In Search Of Higher Quality Audio

– “FINALLY! A new audio player that features negligible improvements to sound quality while digging into my junk with a sleek triangular form-factor!” …or… “Is that a pono in your pocket or do we have a date?”

Record producers are always trying to get an edge over competition and will try any trick in the book to improve the perceived quality of their recordings. Witness the mastering limiter, SA-CD, surround sound, exciters, et al. All of those either lost favor, never took hold, or became self-limiting in the case of the loudness wars (wonky engineering pun intended).

Now we stand at a crossroads in regards to the next great leap in sound technology. It could be argued that the last great leap was the development of the MP3 file compression format back in the mid-90’s – which was a step backwards from the trend of increased recording fidelity. Naysayers aside, the leap that came before the MP3 – the almighty CD – was the last great leap forward. Proponents and naysayers alike agreed that the qualitative shift that occurred from records, cassettes, and 8-track (google it) to CD was vast. It was not a technology that was difficult to sell. You did not have to be a sound engineer to notice the difference in quality that CD could bring. To the average music-listening public it was a “no-brainer.”

Although CDs and MP3s are now concurrent, and equally successful technologies, the widespread adoption of MP3 in favor of CD proves that format adoption goes beyond sound quality considerations. This has been the case in other media as well. VHS tapes dominated the video market, even when better quality options came out, such as the ill-fated laserdisc. Although laserdisc offered better image resolution, it was also in an expensive and unwieldy form-factor (think DVD’s the size of vinyl records). It wasn’t until the DVD came out, with it’s leap forward in video quality, that consumers were willing to adopt a new medium. And today you see Blu-Ray struggling for market share probably due to the fact that the average consumer is unwilling to buy new devices to support what is sometimes considered a negligible difference in quality.

In the realm of audio, there is a new audio format called “Pono” which is being pushed by Neil Young and a few others. Basically it’s lossless, compressed, audio formatted in 192khz / 24-bit. On paper, that means it boasts of resolution over 4 times that of conventional audio CDs. In practice, however, the difference is not quite so clear. Audio engineers have been mixing in such high (and sometimes higher) rates for well over a decade, and most have noted the qualitative differences to be minor relative to the increase in file size it produces. Why do they even use such a high rate to begin with? Well, in the case of music CDs, mixing in a higher resolution allows for less error-produced digital noise even if the destination format is 44.1khz / 16-bit. Digital noise? It’s a common myth that digital mixing is immune to signal degradation. Every time you send a digital signal through a digital process (effect module, conversion, etc) there is a certain amount of calculation error which produces a lower resolution result. Any single process you apply to your track may create an inperceptible loss in quality, however, multiplying fx across all of your tracks will eventually produce a perceivable reduction in quality. So, by mixing in a high resolution and bit-depth, if you lose say 5-bits of information your recording will have a relative depth of 27-bit if it’s in 32-bit to begin with. Versus losing 5-bits of information in a 16-bit starting point gives you as result which sounds more like 11-bit. Thus, even after all of that processing, you can be confident that your 32-bit mix will sound solidly 16-bit quality when rendering down, whereas a 16-bit mix rendered to 16-bit will actually sound less than 16-bit quality.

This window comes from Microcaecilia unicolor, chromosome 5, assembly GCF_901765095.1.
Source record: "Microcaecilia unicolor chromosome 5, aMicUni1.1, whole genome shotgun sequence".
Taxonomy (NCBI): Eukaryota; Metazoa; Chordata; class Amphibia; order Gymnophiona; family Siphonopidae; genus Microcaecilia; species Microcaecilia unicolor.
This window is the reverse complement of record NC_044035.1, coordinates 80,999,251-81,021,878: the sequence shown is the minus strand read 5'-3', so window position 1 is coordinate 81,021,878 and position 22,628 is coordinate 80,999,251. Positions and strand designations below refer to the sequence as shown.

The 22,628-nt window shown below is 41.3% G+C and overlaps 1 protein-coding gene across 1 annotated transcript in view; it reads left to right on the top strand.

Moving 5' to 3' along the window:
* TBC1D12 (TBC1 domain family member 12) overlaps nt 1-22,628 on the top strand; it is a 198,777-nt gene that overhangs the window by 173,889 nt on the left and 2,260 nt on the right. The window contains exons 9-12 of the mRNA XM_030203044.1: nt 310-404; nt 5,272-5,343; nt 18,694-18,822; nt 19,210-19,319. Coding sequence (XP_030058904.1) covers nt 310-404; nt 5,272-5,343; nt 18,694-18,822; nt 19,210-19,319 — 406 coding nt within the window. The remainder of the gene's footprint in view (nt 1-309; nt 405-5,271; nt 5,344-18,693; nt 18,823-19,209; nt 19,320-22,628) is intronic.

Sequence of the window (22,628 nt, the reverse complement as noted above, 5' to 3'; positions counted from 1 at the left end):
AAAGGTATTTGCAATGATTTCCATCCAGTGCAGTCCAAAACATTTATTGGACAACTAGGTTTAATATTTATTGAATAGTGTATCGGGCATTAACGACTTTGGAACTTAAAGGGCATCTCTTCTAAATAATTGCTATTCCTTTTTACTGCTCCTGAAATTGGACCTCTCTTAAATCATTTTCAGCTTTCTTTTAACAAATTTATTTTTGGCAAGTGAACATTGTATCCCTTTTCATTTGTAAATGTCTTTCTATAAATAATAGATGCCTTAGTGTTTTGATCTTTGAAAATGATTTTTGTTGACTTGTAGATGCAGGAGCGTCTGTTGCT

But, why render down anyways? Why not stay in the higher quality format you used during mixing? That’s what Pono is trying to do, but the qualitative difference is hard to discern on ordinary sound systems by ordinary ears. The reason why is because the human brain can compute information at a limited resolution to begin with. There just simply comes a point at which the brain cannot see or hear extra frames, pixels, or audio bits of information that are sifted to a finer and finer level. Pono also has the added disbenefit of being much larger than MP3 files, but reportedly will be smaller than FLAC format. If past is any indication, it then appears that Pono is poised to compete directly with FLAC rather than MP3. Meaning that the average consumer will probably still favor the speed and convenience of acquiring and using MP3s, whereas Pono is more likely to appeal to the small market of audiophiles. Add to that the high likelyhood of DRM-type issues (the record industry just doesn’t seem to learn) which means Pono, and formats like it, have a steep hill to climb indeed.

What’s that? This just in! Wise to the criticisms and not to be outdone by competitors, there is now a redesign of the original Pono Player (now renamed; Pono sounded too suggestive). Standing for “Polyphonic Organized Omni Player” and slated to hit the market in 2013:

– “Polyphonic Organized Omni Player. Pono player part deux”